Cover image for Philo T. Farnsworth : the father of television
Philo T. Farnsworth : the father of television
Godfrey, Donald G.
Personal Author:
Publication Information:
Salt Lake City, UT : University of Utah Press, [2001]

Physical Description:
xviii, 307 pages : illustrations ; 24 cm
Format :


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TK6635.F3 G64 2001 Adult Non-Fiction Non-Fiction Area

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Philo T. Farnsworth (1906-1971) has been called the "forgotten father of television." He grew up in Utah and southern Idaho, and was described as a genius by those who knew and worked with him. With only a high school education, Farnsworth drew his first television schematic for his high school teacher in Rigby, Idaho. Subsequent claims and litigation notwithstanding, he was the first to transmit a television image.

Farnsworth filed ten patents between 1927 and 1929 for camera tubes (transmitting), circuitry, and the cathode ray tube (viewing). After his early years as an inventor in San Francisco, he worked as an engineer, doing battle with RCA in the 1930s over patent rights, formed the Farnsworth Television Company in the 1940s, and worked for IT&T after their purchase of the Farnsworth enterprises. Every television set sold utilized at least six of his basic patents.

Because of endless legal wrangling with RCA over patent rights, he received very little financial reward for his television patents. Donald Godfrey examines the genius and the failures in the life of Philo Farnsworth as he struggled to be both inventor and entrepreneur.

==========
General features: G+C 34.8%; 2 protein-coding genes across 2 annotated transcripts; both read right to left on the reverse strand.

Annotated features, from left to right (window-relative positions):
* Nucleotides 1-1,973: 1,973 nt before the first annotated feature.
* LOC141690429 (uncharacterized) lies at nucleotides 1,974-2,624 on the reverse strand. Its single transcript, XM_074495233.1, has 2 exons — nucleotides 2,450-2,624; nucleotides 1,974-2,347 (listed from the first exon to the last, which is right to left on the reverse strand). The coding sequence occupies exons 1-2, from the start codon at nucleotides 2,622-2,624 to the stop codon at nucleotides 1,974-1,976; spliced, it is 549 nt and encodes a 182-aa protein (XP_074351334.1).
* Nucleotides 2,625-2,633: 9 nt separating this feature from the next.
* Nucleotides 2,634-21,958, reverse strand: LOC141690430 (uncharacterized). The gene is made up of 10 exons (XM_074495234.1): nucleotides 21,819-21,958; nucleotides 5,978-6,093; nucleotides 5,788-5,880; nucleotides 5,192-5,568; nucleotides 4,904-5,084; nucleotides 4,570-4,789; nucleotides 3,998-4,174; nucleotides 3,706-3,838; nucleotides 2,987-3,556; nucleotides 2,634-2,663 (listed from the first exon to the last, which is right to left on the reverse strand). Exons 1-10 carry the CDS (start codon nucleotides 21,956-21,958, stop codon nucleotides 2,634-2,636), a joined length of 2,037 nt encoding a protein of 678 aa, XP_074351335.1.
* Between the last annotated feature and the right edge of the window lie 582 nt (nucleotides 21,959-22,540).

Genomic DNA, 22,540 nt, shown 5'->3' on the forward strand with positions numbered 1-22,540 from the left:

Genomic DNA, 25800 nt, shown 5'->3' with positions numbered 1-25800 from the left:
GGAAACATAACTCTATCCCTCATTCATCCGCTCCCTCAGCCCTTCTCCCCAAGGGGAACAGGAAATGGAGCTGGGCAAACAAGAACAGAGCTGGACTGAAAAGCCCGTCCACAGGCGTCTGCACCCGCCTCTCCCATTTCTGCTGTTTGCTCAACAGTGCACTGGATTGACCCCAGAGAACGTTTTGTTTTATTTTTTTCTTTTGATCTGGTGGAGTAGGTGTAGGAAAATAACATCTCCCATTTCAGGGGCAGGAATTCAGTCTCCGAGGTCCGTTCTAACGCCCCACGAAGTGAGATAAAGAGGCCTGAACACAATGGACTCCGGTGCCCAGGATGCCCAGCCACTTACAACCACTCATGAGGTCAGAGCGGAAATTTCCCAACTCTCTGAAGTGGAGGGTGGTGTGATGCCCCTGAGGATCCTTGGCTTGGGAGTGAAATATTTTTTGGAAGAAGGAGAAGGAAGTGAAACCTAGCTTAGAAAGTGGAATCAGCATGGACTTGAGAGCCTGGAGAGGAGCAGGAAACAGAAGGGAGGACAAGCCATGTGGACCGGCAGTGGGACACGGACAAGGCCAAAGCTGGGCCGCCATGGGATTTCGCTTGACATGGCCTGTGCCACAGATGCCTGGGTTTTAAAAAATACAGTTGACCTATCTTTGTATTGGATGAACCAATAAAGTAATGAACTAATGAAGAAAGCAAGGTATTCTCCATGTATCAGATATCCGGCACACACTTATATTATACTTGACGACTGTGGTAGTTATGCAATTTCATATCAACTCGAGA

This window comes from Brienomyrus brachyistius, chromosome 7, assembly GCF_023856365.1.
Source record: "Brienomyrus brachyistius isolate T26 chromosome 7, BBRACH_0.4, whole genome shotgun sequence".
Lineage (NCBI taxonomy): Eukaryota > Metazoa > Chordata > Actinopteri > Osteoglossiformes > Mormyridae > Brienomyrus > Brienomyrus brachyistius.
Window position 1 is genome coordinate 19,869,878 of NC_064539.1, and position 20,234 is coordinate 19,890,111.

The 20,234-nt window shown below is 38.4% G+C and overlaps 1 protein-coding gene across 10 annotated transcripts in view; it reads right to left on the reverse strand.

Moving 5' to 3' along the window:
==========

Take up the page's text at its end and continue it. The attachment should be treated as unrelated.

Author Notes

Donald Godfrey, Ph.D., is professor in the Walter Cronkite School of Journalism and Telecommunication at Arizona State University.

Reviews 1

Choice Review

Godfrey (Arizona State Univ.) offers an enjoyable read for the history-in-technology professional, hobbyist, or student. He combines satisfying technical detail and accuracy with a balanced narrative of the personal life of Farnsworth, the "father" of television, and the significant people in his personal life and professional career. It is pleasing that the author avoids passing judgment on the important players in the story of the commercial development of television. He reports only on the evident behavior of the characters, leaving out the revisionist, tabloid-borne practice of many popular history writers to go to any length to unearth and dramatize personal shortcomings of heroes no longer around to defend themselves. It would have been useful to have more reported commentary from Farnsworth's contemporaries in science, engineering, and business, to help round out this image of the man. Perhaps Philo Farnsworth, as well, commented on his heroes and others in his profession--we would have learned that much more about him from reading more of his views of people and events in his world. General readers; undergraduates; faculty; professionals. S. R. Walk Maine Maritime Academy

Table of Contents

Christopher H. Sterling
List of Illustrationsp. viii
Foreword: Rescuing a Television Pioneerp. xi
Prefacep. xiii
Acknowledgmentsp. xvii
1. Youthful Genius: 1906-1926p. 3
2. The Experimentation Stage of Farnsworth's Career: 1926-1931p. 17
3. Implementation--TV Station and Public Demonstration: 1931-1934p. 47
4. Farnsworth versus RCA: 1932-1939p. 71
5. Farnsworth Television Incorporated: 1935-1938p. 77
6. Farnsworth Television and Radio Corporation: 1938-1942p. 109
7. Farnsworth Television and Radio, Wartime Success: 1939-1948p. 135
8. Farnsworth Television, the Final Decades: 1949-1971p. 157
9. The Farnsworth Legaciesp. 177
Appendix A. U.S. Patents Issued to Philo T. Farnsworthp. 189
Appendix B. The Chronology of "Firsts"p. 195
Appendix C. Farnsworth Television and Radio Corporation Transactions on the New York Stock Exchangep. 199
Appendix D. The History of Farnsworth Wood Productsp. 201
Appendix E. A History of Farnsworth Television and Radio Corporation: 1942-1948p. 203
Appendix F. ITT-Farnsworth Division Management Historyp. 217
Appendix G. ITT Capehart-Farnsworth Historyp. 219
Appendix H. Farnsworth Electronics Historyp. 221
Notesp. 223
Selected Bibliographyp. 285
Indexp. 297